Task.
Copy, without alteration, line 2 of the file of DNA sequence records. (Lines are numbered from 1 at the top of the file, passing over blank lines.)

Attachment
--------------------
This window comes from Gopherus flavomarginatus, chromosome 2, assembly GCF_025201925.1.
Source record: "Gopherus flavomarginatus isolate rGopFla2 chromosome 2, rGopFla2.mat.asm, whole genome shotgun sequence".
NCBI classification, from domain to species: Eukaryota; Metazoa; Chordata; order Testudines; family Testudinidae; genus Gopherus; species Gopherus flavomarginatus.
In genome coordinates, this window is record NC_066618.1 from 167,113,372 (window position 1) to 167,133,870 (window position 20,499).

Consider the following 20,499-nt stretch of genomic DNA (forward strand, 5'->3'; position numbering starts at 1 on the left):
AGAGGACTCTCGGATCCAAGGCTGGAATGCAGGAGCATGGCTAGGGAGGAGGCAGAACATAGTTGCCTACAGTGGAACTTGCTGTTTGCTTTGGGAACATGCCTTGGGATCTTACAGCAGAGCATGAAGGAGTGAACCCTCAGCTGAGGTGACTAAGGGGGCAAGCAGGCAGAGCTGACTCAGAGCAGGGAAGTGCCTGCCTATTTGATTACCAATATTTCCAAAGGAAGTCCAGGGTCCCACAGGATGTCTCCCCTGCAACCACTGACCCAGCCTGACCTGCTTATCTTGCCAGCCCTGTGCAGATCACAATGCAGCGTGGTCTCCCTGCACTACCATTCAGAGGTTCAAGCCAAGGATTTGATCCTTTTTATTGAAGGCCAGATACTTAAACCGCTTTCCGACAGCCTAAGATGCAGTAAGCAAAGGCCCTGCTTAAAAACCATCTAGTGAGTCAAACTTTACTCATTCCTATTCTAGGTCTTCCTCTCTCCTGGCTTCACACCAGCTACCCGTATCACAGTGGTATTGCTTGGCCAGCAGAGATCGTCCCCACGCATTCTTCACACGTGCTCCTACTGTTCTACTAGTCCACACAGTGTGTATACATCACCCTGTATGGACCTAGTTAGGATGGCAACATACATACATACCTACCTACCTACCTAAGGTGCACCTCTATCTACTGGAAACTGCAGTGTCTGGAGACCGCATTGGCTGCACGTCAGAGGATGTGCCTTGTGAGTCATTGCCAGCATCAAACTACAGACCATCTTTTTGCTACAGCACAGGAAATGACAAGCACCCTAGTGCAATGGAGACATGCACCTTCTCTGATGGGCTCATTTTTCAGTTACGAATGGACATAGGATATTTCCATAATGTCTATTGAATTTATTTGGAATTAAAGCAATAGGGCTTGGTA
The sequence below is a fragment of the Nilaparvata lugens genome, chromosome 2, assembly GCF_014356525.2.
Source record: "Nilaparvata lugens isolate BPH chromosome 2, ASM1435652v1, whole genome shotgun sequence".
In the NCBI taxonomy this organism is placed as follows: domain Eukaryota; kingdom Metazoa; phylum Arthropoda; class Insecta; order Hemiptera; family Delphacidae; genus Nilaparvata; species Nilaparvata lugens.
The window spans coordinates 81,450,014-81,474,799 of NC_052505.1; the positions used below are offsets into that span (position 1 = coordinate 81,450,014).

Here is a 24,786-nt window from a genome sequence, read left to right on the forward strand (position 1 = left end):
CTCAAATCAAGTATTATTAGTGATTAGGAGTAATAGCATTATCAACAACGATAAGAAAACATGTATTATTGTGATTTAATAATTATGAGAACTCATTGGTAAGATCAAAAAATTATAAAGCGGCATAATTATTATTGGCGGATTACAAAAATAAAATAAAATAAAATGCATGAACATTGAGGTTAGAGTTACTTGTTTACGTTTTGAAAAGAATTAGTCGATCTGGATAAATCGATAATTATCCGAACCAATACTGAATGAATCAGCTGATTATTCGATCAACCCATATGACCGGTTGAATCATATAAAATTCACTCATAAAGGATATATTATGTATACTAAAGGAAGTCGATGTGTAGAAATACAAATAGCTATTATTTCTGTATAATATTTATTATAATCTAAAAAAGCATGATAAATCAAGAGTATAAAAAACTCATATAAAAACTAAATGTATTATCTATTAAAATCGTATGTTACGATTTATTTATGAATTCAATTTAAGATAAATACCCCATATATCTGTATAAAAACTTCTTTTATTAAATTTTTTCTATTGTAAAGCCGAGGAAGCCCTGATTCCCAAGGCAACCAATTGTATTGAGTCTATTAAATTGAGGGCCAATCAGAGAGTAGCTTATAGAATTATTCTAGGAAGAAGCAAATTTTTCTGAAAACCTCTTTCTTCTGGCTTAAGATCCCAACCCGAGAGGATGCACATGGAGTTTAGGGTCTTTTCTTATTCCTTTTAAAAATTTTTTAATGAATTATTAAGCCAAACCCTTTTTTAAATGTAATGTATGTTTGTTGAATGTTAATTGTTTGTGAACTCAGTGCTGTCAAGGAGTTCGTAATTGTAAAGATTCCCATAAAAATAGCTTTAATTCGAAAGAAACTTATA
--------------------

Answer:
Source record: "Gopherus flavomarginatus isolate rGopFla2 chromosome 2, rGopFla2.mat.asm, whole genome shotgun sequence".